This winter has been a bit of an exception with prolonged periods of mild air temperatures, well above the Zero degree Celsius mark. Nevertheless tugs must be prepared for whatever happens.

Today was one of those mild days. Yesterday's snow soon melted where it was exposed to the sun.
 

Atlantic Oak made its way through the Narrows in the late afternoon. The tug was tasked with unberthing and escort duties for the container ships YM Evolution.


On Saturday, temperatures were also relatively mild, with few tracers oof snow anywhere, but Atlantic Bear was bundled up for winter work nonetheless.


The tug's winch was tarped as were the two fire fighting monitors mounted on the bridge deck.

Earlier in the month there were frigid conditions as Atlantic Fir was stern escort on the YM Moderation. As the ship's name implied, that is just what the weather did a few days later.


February 3, 1996 was no better - in fact much worse, when Chebucto Sea arrived. It was assisting with the tow of the disabled Amphion.

Secunda Marine fleet mate Tignish Sea had towed the abandoned bulker from 450 miles SE of St.John's, Newfoundland. Chebucto Sea (former RCN tug St.Charles) assisted with the tow into Halifax in brutal conditions.


It was also a frigid day February 18, 1979. Point Vim was standing by at pier 36 (the shed in the background has long since been demolished).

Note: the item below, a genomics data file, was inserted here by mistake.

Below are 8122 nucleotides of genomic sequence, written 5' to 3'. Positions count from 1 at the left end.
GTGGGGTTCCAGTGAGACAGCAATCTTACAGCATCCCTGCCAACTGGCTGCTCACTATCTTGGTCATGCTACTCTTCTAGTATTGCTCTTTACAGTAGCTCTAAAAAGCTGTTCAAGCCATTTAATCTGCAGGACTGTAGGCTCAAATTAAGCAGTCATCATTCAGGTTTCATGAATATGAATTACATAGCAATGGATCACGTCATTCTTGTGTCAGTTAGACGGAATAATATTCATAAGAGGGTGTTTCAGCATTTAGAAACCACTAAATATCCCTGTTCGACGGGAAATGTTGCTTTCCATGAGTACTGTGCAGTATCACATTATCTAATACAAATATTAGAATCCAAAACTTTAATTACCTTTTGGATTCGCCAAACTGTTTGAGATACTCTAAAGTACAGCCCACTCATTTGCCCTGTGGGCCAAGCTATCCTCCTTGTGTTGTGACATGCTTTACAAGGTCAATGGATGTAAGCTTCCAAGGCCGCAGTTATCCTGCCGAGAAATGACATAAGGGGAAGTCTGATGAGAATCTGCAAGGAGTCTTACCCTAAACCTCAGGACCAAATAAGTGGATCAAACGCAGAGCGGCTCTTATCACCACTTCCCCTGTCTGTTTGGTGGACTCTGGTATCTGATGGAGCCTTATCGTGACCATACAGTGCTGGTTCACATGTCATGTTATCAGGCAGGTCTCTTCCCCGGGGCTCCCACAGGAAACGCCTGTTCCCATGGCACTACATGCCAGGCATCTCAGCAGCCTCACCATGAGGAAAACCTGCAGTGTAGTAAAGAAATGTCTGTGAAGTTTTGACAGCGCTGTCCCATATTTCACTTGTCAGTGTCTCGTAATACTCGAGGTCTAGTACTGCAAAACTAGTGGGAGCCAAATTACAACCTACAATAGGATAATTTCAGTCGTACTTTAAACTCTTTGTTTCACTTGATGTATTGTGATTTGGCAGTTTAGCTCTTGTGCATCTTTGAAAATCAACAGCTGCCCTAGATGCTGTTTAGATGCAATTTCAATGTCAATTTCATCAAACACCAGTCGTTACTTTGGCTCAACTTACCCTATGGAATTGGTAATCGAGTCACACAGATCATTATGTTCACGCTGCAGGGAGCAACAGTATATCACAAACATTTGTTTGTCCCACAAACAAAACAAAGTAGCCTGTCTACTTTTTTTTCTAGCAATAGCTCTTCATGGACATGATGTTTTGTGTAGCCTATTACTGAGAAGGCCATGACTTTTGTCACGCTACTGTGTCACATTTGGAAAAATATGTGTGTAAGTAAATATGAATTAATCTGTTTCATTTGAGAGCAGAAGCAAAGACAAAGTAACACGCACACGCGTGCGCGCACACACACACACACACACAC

Its fine coat of ice was acquired working around the harbour.

Some visiting tugs get more than they bargain for with Halifax weather. The 1968 built Eklof tug Thor took some freezing when it arrived with the oil tanker barge E57. It left the barge at anchor and moved to the Museum dock to clear ice in January 1989.

They came back for more however, and made a total of three trips to Halifax that month. The tug was used to hardship however. Built in 1958 as Marjorie McAllister, it sank with the loss of all six crew in November 1969 off North Carolina. Donjon Marine salvaged thre tug in 1972, rebuilt it and it became their Tracy Ann Witte in 1980. Eklof Marine Corp owned the tug from about 1983 until 1999 when it was reacquired by its original owners and renamed Mary L. McAllister. In 2016 it was reported sold to Haitian owners. It is a single screw tug with a 4,000 bhp GM EMD engine.

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Sunday, February 4, 2018

Atlantic Tern

Things have been quiet in the tug business recently.

 

There are tugs in Halifax, but just the usual ones, and nothing out of the way to report except for some freezing spray.


This morning the smallest member of the Atlantic Towing Ltd offshore fleet returned to port after a stint off Sable Island as standby vessel.


Named for the Common Tern (sterna hirundo), the Atlantic Tern is unlike its namesake, in that it does not flee southward in winter. The bird arrives in the Halifax area during the first week of May each year and usually begins its southward trek in the early fall. The supply vessel however works all winter.

Built as Canmar Supplier II in 1975 for work in the Beaufort Sea, it is well equipped for winter and has a cutaway bow below the waterline for working in ice. Extensively rebuilt in 1998, with a raised forecastle and extended wheelhouse, it also worked in the North Sea for a number of years before moving to Atlantic Towing Ltd in 2012.
Since then it has usually worked from Halifax providing support services to offshore gas installations.



Please forgive the unforgivable pun: one good tern deserves another.